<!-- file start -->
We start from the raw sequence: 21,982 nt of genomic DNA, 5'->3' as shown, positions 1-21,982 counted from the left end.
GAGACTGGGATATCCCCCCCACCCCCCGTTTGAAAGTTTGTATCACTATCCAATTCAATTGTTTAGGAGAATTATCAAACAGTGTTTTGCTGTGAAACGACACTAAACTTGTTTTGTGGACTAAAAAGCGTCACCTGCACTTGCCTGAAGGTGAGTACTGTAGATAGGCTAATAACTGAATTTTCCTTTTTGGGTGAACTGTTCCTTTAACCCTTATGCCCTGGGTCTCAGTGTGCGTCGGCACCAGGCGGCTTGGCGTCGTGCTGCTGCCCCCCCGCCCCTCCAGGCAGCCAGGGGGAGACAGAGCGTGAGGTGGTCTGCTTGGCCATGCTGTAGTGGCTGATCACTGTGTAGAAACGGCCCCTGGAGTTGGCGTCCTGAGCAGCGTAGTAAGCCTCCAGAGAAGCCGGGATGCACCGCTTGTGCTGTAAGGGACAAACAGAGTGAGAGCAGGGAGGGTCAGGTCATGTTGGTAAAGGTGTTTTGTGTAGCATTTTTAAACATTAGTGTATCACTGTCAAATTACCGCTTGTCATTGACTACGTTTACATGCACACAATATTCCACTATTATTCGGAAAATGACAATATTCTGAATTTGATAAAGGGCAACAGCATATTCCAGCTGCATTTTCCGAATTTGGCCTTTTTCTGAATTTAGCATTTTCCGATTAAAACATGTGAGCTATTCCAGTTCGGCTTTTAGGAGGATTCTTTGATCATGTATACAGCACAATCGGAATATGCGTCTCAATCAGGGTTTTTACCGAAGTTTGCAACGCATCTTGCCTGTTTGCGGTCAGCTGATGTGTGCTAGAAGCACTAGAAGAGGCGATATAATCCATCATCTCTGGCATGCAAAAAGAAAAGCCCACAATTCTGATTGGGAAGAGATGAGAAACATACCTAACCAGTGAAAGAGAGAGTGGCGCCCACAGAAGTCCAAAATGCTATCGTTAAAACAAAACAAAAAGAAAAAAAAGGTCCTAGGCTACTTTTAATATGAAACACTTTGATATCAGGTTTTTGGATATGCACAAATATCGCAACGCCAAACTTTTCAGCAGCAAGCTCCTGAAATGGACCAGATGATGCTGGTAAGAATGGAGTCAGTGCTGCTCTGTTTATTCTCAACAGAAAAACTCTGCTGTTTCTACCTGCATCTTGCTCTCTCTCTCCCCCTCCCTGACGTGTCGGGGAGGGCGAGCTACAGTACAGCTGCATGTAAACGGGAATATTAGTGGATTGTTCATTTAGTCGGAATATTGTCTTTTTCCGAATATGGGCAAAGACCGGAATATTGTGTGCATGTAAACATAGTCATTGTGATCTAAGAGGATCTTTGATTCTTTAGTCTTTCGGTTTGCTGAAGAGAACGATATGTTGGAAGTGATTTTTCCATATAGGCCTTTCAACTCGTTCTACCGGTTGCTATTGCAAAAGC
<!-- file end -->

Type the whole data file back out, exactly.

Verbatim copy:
We start from the raw sequence: 21,982 nt of genomic DNA, 5'->3' as shown, positions 1-21,982 counted from the left end.
GAGACTGGGATATCCCCCCCACCCCCCGTTTGAAAGTTTGTATCACTATCCAATTCAATTGTTTAGGAGAATTATCAAACAGTGTTTTGCTGTGAAACGACACTAAACTTGTTTTGTGGACTAAAAAGCGTCACCTGCACTTGCCTGAAGGTGAGTACTGTAGATAGGCTAATAACTGAATTTTCCTTTTTGGGTGAACTGTTCCTTTAACCCTTATGCCCTGGGTCTCAGTGTGCGTCGGCACCAGGCGGCTTGGCGTCGTGCTGCTGCCCCCCCGCCCCTCCAGGCAGCCAGGGGGAGACAGAGCGTGAGGTGGTCTGCTTGGCCATGCTGTAGTGGCTGATCACTGTGTAGAAACGGCCCCTGGAGTTGGCGTCCTGAGCAGCGTAGTAAGCCTCCAGAGAAGCCGGGATGCACCGCTTGTGCTGTAAGGGACAAACAGAGTGAGAGCAGGGAGGGTCAGGTCATGTTGGTAAAGGTGTTTTGTGTAGCATTTTTAAACATTAGTGTATCACTGTCAAATTACCGCTTGTCATTGACTACGTTTACATGCACACAATATTCCACTATTATTCGGAAAATGACAATATTCTGAATTTGATAAAGGGCAACAGCATATTCCAGCTGCATTTTCCGAATTTGGCCTTTTTCTGAATTTAGCATTTTCCGATTAAAACATGTGAGCTATTCCAGTTCGGCTTTTAGGAGGATTCTTTGATCATGTATACAGCACAATCGGAATATGCGTCTCAATCAGGGTTTTTACCGAAGTTTGCAACGCATCTTGCCTGTTTGCGGTCAGCTGATGTGTGCTAGAAGCACTAGAAGAGGCGATATAATCCATCATCTCTGGCATGCAAAAAGAAAAGCCCACAATTCTGATTGGGAAGAGATGAGAAACATACCTAACCAGTGAAAGAGAGAGTGGCGCCCACAGAAGTCCAAAATGCTATCGTTAAAACAAAACAAAAAGAAAAAAAAGGTCCTAGGCTACTTTTAATATGAAACACTTTGATATCAGGTTTTTGGATATGCACAAATATCGCAACGCCAAACTTTTCAGCAGCAAGCTCCTGAAATGGACCAGATGATGCTGGTAAGAATGGAGTCAGTGCTGCTCTGTTTATTCTCAACAGAAAAACTCTGCTGTTTCTACCTGCATCTTGCTCTCTCTCTCCCCCTCCCTGACGTGTCGGGGAGGGCGAGCTACAGTACAGCTGCATGTAAACGGGAATATTAGTGGATTGTTCATTTAGTCGGAATATTGTCTTTTTCCGAATATGGGCAAAGACCGGAATATTGTGTGCATGTAAACATAGTCATTGTGATCTAAGAGGATCTTTGATTCTTTAGTCTTTCGGTTTGCTGAAGAGAACGATATGTTGGAAGTGATTTTTCCATATAGGCCTTTCAACTCGTTCTACCGGTTGCTATTGCAAAAGC